I’m in the middle of several posts at the moment, but this question keeps coming up, so I feel like I should spend some time on it. Every day people want to know more about my library stations (or library centers). I gave a brief explanation of my schedule on this page, but I hope this post will help clear up any confusion.
Why Do You Use Library Stations?
I have been using stations in my library for about 4 years. My primary reasoning for using them the first two years is because I worked at a school where I saw each homeroom for an hour each week. The students were not very well-behaved, and standing in front of them the entire class period just wasn’t working. I needed to work with smaller groups to keep their behavior in check, so I thought we’d try something new. I was surprised to discover that it worked really well. The students liked it better, I liked it better, and they were learning much more in a small group than they were learning in the whole group. Win-win situation for all involved.
I don’t see my students for an hour. Will this still work?
Fast forward two years to my current school. I see these students for only 35 minutes each week, so I wasn’t convinced I could make library stations work. At my former school, I had 3 groups and switched stations every 15 minutes, leaving about 15 minutes for checkout at the end of class. I was discussing this with my husband one day, and he said, “Why can’t you just rotate every week instead of spending just 10 minutes per station during a single class?” Brilliant! Sometimes you just need a little kick in the pants to realize you don’t have to do things the way they’ve always been done in order for them to work. Rotating each week means that students get at least 30 minutes in each station.
So, how does this work exactly?
I plan my stations according to how many computers I have in the room, because I always have a computer station. My library has 9 working student computers (most of the time), so my groups have no more than 9 students. On the rare occasion that I have a class with 28 students, I form one group of 10 and I let a trustworthy student use one of my teacher stations. This doesn’t happen often, of course, because there’s usually at least one person absent. Have your groups established ahead of time (I display them on the Smartboard each week), and don’t change them unless there’s a problem.
The other two stations vary depending on what we’re working on at the time. I usually set up one station for review. Those students will work on a skill we’ve already discussed, so it requires minimal teacher involvement. That frees me up to work with the third station. I normally introduce something new in that one.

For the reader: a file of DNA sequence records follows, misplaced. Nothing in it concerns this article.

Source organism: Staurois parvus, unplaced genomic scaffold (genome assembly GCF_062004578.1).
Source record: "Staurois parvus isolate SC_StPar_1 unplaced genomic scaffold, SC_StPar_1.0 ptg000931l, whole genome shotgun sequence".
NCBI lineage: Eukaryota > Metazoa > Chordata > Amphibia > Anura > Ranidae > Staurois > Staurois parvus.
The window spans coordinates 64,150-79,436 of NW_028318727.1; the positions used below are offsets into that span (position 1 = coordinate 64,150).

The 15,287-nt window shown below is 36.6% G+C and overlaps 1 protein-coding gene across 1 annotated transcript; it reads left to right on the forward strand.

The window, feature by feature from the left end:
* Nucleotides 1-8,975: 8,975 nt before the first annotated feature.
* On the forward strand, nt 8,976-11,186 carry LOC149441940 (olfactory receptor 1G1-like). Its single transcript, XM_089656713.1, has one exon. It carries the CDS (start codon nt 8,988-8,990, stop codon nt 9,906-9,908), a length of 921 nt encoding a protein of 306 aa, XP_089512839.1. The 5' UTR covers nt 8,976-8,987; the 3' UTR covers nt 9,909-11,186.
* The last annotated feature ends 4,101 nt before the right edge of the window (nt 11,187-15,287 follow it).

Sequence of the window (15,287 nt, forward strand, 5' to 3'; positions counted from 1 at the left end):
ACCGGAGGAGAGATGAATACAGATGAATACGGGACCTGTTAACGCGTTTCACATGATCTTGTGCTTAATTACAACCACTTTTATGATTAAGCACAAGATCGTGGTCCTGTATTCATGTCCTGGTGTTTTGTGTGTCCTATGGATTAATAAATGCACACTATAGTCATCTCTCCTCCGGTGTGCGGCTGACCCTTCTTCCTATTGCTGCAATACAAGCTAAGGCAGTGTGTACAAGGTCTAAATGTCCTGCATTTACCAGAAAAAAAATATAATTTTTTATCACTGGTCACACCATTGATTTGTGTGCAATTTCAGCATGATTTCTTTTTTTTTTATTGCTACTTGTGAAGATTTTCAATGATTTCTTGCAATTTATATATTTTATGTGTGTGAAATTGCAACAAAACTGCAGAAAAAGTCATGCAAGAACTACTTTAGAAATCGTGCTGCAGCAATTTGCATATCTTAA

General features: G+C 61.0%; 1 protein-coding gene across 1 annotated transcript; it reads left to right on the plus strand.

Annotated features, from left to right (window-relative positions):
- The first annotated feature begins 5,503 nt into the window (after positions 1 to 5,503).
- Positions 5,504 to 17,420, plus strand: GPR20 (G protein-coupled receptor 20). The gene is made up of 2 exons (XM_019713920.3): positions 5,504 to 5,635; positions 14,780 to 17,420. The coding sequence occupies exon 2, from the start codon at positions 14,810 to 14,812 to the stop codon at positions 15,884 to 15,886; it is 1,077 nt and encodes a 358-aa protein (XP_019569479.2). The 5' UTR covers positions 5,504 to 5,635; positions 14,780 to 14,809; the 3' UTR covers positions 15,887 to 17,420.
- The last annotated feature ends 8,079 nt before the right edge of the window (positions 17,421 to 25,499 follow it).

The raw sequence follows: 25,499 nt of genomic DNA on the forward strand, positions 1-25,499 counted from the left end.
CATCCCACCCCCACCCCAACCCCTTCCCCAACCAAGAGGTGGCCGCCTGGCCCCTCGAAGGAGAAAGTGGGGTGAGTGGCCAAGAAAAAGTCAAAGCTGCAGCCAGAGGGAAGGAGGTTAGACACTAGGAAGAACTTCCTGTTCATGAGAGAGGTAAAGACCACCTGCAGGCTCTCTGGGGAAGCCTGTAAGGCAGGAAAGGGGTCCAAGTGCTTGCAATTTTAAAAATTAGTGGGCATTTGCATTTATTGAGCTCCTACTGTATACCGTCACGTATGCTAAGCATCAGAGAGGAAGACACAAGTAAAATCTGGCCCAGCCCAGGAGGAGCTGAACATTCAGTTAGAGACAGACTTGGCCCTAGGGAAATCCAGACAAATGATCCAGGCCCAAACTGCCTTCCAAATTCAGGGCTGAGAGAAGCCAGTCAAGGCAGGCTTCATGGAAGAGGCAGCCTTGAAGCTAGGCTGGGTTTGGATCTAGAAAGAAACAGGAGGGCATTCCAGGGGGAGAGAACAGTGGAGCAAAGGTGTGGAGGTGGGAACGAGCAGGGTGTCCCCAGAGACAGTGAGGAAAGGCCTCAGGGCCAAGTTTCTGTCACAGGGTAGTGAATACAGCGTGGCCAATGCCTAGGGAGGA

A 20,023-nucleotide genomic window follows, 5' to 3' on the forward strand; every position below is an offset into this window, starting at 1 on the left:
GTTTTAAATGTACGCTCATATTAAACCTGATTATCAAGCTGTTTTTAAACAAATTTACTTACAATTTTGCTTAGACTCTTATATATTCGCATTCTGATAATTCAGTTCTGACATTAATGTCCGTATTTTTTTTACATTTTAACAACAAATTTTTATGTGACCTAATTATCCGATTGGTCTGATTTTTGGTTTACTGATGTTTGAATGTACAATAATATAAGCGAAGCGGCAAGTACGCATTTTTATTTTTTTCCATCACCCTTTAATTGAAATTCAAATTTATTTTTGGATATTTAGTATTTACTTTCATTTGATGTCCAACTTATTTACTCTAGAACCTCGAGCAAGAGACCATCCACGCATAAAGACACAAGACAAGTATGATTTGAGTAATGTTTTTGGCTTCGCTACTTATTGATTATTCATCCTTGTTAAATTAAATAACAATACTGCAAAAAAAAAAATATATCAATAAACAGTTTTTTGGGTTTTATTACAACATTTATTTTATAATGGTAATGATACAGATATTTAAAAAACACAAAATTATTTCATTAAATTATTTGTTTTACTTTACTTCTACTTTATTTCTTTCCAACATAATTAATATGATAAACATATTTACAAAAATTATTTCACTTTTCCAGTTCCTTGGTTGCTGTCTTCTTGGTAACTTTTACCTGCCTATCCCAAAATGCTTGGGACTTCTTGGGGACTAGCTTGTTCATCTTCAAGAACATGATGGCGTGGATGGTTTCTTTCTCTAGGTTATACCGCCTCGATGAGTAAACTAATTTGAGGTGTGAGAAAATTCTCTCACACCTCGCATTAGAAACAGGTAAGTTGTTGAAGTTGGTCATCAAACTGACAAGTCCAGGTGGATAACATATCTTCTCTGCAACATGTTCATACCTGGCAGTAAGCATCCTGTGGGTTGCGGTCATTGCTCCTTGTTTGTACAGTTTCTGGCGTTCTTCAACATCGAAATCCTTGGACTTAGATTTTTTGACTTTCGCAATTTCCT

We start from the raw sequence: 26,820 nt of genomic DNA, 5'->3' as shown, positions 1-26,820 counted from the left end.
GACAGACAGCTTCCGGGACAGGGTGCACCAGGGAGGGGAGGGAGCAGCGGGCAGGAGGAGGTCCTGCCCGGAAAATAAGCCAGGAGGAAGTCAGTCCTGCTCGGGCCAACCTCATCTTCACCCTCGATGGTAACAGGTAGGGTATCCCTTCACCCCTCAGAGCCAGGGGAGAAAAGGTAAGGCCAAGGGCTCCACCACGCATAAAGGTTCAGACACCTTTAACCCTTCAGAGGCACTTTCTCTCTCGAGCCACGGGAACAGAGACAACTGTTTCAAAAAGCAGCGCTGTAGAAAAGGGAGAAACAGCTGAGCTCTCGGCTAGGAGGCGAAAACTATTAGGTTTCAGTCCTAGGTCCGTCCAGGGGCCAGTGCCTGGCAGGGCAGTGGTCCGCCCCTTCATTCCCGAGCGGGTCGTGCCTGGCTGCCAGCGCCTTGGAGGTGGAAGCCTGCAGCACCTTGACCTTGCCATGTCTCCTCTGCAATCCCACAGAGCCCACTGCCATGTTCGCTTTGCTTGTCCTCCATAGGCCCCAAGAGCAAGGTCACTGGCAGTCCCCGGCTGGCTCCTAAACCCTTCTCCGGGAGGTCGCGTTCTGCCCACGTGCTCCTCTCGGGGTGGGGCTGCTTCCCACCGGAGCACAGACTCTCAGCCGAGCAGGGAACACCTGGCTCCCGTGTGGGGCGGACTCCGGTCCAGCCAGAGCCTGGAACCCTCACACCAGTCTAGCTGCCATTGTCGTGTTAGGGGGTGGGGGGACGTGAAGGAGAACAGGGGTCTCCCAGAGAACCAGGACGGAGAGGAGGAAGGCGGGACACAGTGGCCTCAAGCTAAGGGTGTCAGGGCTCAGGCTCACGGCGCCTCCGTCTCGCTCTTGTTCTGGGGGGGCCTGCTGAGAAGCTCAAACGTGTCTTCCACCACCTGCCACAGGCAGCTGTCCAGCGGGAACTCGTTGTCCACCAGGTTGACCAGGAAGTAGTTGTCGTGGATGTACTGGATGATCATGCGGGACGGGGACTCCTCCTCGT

That sounds pretty good. What are the biggest challenges?
It’s not a perfect system. You do have to teach the same library lesson plans three weeks in a row, and sometimes things come up in the other stations that you have to deal with. My rule is, “Ask three before me.” If you ask three classmates for help and they don’t know the answer, then you can ask me.
I don’t have many behavior problems in stations. Be sure to keep mischief makers separated as much as possible. I use the Group Maker from the Super Teacher Tools website to randomly create my groups. Sometimes you have to switch a few students around, but it’s a real time saver once you get the classes typed in and saved.
If you have to squeeze book checkout into your weekly class time, stations will be even more of a challenge (if you have a limited time period). I think you’ll find it’s worth it in the long run, though, once you get your procedures in place. Try to automate checkout as much as possible, especially if you don’t have an assistant, like me. Make barcode cards for each student to avoid typing their names in. If you have to, make one station the “checkout station” and work with those students until they get the hang of it.
The bottom line is this: you can only do the best you can do with the time and resources you are given to work with. I always try to keep this in mind when I find myself getting frustrated with circumstantial problems.
That doesn’t sound so bad. What are the benefits?
As I discussed with someone on Facebook earlier this week, we don’t always have to come up with the latest and greatest innovative activity to convince our students that library class is awesome. The truth is, kids really don’t want a dog and pony show every time they walk through the doors. They’ll tell you they do, but it’s really not true. Kids need rules and structure. The beauty of what we do in the library is that we can change around the activities within the confines of that structure and it seems like something cool and fun, even though it’s really not that groundbreaking to us.
I love library stations because the kids are working, but they’re doing it in small groups and they do more group teaching than teacher led activities. It gives them different and exciting activities to do each week, but you won’t feel like you always have to put on a show.
If you’re following my library lesson plans, I have stations already set up for you. Each month, I do a station overview in Week 1, then Weeks 2, 3, and 4 are the individual stations. I do my plans this way so they’ll work if you want to use stations, but they’ll also work if you prefer to teach the whole group. I’ll probably switch it up a little in November and December, since they’ll be short months because of the holidays.
Are you using library stations? How are they working for you? How do you make library stations work with your schedule? How are you overcoming challenges? Please share with us in the comments!